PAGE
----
It’s been a little while since we’ve talked Dear Reader! I alluded to counting chickens before they hatched in the last post. Well, those eggs have all hatched now. … Continue reading Catching Up
Back to school is stressful. But it is joyous. There are tears, but there’s also celebration. But that’s kind of like life right?
The slow maple syrup days of Summer have officially taken hold of almost every part of my life. This morning, I awoke when my alarm when off. Not hours before, … Continue reading Unpacking Anxiety
We all have a lot to forget when it comes to assessing children and ourselves. Good and bad are archaic terms that don’t really have a place when it comes mental, emotional, and educational wellness. When we let go of our neurotypical way of thinking and allow ourselves to see that there are many sides to the same coin, then we can be totally inclusive with our thoughts and understanding. And maybe a little bit nicer to ourselves.
In my email the other day was one of those generated Facebook reminders that say something like “Your followers haven’t heard from you in a while!”. Usually, this reminds me … Continue reading Adventures in Social (Anxiety) Media
It’s hard to believe if you’re living in the Carolinas like me, but it’s officially Fall. As of today, it is October. And for all of us who relish the … Continue reading Autumn Complications
I have a question for you, Dear Reader. Do you know how a plant grows? A seed, cast off and discarded from its dead and barren home, falls to the … Continue reading How Plants Grow
*The following is not and should not be used in place of medical advice. If you need help, please see your doctor or a mental health professional.These are just personal habits I’ve had success with.*
Back in the early 00s, I was a wide-eyed, overworked, scared to death college freshman. In my very Mickey Mouse Intro to College class, we had this group activity. It was one of those icebreaker games that’s only freshmen and people at seminars do. The gist was, we had to pick an adjective that started with the same letter our name that described us. Alliteration being a memory helper and all, I suppose. I instantly knew mine. It was a name that I had been carrying with me since I was just a wee little girl.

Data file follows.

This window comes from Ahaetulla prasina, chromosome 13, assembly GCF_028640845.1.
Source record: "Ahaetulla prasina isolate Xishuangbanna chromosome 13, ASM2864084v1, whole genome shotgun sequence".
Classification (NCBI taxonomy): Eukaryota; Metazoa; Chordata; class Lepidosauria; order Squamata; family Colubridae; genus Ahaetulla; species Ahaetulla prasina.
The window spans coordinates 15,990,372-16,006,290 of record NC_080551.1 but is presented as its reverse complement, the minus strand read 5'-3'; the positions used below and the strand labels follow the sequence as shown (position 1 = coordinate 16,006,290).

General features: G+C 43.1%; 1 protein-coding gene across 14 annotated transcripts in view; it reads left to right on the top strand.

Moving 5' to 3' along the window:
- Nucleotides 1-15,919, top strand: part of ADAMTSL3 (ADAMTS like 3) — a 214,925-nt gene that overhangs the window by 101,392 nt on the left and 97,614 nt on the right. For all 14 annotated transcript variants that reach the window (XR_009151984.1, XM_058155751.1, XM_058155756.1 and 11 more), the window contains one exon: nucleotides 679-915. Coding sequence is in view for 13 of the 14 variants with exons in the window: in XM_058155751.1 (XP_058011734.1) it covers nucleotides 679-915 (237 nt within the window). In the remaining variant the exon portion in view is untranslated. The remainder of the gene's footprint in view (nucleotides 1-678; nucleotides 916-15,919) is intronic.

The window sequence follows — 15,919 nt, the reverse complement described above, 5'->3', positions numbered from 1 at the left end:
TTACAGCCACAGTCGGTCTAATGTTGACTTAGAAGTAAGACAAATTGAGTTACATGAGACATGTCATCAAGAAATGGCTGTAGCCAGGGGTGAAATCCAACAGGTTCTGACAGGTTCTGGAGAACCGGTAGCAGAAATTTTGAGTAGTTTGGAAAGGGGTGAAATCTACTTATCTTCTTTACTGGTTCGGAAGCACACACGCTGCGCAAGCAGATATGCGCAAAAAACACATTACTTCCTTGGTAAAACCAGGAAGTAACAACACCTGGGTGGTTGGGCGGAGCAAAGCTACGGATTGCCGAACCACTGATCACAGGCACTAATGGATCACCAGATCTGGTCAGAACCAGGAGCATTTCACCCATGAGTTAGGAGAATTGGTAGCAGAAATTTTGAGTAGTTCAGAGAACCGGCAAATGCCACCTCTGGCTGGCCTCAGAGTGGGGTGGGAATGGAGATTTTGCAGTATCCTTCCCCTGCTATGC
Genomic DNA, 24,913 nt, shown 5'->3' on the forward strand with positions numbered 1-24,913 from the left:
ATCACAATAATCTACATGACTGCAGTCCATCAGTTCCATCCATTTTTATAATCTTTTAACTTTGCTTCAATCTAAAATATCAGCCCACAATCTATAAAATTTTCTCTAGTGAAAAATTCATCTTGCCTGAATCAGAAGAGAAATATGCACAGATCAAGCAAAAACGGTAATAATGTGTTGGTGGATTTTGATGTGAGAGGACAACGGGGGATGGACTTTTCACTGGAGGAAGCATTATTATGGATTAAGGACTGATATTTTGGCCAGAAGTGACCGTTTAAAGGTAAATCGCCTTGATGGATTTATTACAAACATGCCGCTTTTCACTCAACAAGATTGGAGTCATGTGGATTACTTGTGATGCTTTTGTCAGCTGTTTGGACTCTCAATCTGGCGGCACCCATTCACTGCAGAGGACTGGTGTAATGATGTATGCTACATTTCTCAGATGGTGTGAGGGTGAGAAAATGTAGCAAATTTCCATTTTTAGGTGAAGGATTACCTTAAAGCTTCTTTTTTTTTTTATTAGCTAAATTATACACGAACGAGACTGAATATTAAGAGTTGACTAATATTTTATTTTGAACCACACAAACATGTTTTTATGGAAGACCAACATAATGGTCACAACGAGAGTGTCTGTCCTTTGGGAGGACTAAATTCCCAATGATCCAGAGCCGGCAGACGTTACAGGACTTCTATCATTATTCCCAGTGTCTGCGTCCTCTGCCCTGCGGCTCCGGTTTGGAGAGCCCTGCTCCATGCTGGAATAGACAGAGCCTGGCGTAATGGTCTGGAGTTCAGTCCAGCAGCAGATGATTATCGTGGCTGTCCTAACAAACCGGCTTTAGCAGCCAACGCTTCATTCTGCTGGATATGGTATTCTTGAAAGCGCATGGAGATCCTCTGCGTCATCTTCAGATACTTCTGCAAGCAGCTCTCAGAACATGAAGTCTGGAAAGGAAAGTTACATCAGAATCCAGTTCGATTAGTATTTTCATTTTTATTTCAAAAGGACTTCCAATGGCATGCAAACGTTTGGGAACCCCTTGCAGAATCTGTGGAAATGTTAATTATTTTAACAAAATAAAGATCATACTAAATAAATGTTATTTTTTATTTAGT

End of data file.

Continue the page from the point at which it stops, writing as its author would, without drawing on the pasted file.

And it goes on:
I’ve never known a time when I haven’t been anxious. As a kid, I cried. I cried a lot. I’m not sure if it was the early signs of anxiety, depression, or the effects of my mother, but childhood was full of teary eyes and snotty noses. I remember once during an elementary school orientation my mother telling the teacher that I was “tender-hearted”. It was a descriptor that stuck with me long past my public school days. All these decades later, that tender-heartedness has turned into full-fledged anxiety.
Anxiety is still a big part of my life. It’s a monster I battle each day. Below are 7 things I do to try to take its power away.
It sounds simple enough, right? Well, it’s not. Breathing is one of the hardest things to do in the midst of an anxiety attack. Shallow breaths come easy and fast and can cement you in the fight or flight mode. I tend to hold my breath when I’m struggling. I don’t even have to explain why this a foolish thing to do. One thing I’ve found that really, really helps is the 4-7-8 breathing technique. It’s a great way to reset your brain and center yourself. And it’s pretty easy.
- Breathe in through your nose for 4 seconds.
- Hold that breath for 7 seconds.
- Exhale for 8 seconds.
- Repeat as necessary
It’s really a fantastic exercise to regulate your breathing and bring your mind back from the brink. If the 4-7-8 technique isn’t your style, taking deep slow breaths will also help. The fast shallow breaths that are common during an anxiety episode do more harm than good. Breath deep, from the bottom of your diaphragm. Those long deep breaths are the good ones that will help you center yourself and calm down.
Ask For Help
The only thing harder than remembering to breathe correctly often is to ask for help. It’s painful and frightening to open yourself to others. But we are not islands. We need each other. Find yourself a tag team partner. Someone who will support you and work with you as you navigate the bullshit that is anxiety.